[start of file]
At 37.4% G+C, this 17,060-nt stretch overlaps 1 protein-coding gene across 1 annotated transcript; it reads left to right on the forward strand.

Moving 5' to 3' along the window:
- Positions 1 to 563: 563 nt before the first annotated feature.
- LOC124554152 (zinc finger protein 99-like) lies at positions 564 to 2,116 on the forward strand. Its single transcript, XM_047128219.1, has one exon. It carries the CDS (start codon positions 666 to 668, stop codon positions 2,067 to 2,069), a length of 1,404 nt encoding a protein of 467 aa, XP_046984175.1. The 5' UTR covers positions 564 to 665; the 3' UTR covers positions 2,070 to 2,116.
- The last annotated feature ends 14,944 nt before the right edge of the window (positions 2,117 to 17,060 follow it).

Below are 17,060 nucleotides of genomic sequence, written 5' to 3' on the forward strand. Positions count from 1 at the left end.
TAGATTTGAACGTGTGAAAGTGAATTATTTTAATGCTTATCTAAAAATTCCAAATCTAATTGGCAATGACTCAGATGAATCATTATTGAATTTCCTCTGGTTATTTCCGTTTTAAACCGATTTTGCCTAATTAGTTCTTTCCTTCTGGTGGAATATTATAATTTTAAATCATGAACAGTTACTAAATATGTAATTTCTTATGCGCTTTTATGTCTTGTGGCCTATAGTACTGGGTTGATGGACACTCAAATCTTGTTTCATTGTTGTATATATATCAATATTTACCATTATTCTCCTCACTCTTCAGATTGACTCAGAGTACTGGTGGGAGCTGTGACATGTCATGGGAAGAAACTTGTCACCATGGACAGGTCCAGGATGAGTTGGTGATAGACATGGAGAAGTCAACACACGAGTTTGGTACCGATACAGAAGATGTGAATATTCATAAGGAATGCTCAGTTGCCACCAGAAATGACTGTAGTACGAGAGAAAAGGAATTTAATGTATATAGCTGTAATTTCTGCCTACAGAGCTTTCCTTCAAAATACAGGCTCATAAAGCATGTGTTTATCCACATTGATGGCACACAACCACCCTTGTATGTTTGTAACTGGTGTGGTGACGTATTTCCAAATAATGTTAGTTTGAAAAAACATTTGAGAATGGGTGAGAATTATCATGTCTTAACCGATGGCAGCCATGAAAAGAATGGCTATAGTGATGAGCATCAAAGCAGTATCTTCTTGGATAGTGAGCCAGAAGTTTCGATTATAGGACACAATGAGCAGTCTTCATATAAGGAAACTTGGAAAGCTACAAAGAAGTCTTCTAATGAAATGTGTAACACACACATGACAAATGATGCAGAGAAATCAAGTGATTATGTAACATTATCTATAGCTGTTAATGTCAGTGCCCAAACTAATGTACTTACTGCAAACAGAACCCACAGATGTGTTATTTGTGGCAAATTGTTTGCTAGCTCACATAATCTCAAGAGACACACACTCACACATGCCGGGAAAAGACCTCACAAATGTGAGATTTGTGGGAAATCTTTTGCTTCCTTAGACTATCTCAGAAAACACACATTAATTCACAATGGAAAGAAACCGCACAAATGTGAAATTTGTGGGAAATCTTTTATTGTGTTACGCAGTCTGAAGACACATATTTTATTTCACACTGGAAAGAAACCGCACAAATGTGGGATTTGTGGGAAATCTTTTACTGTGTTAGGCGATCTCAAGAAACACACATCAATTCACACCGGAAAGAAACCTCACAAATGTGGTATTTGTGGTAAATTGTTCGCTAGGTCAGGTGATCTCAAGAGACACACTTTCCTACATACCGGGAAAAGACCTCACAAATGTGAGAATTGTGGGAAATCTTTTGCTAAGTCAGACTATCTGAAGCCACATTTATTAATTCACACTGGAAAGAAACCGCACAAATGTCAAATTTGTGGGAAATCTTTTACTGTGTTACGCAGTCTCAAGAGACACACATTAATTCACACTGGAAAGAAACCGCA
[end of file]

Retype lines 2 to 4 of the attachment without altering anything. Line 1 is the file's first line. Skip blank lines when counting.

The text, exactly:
Moving 5' to 3' along the window:
- Positions 1 to 563: 563 nt before the first annotated feature.
- LOC124554152 (zinc finger protein 99-like) lies at positions 564 to 2,116 on the forward strand. Its single transcript, XM_047128219.1, has one exon. It carries the CDS (start codon positions 666 to 668, stop codon positions 2,067 to 2,069), a length of 1,404 nt encoding a protein of 467 aa, XP_046984175.1. The 5' UTR covers positions 564 to 665; the 3' UTR covers positions 2,070 to 2,116.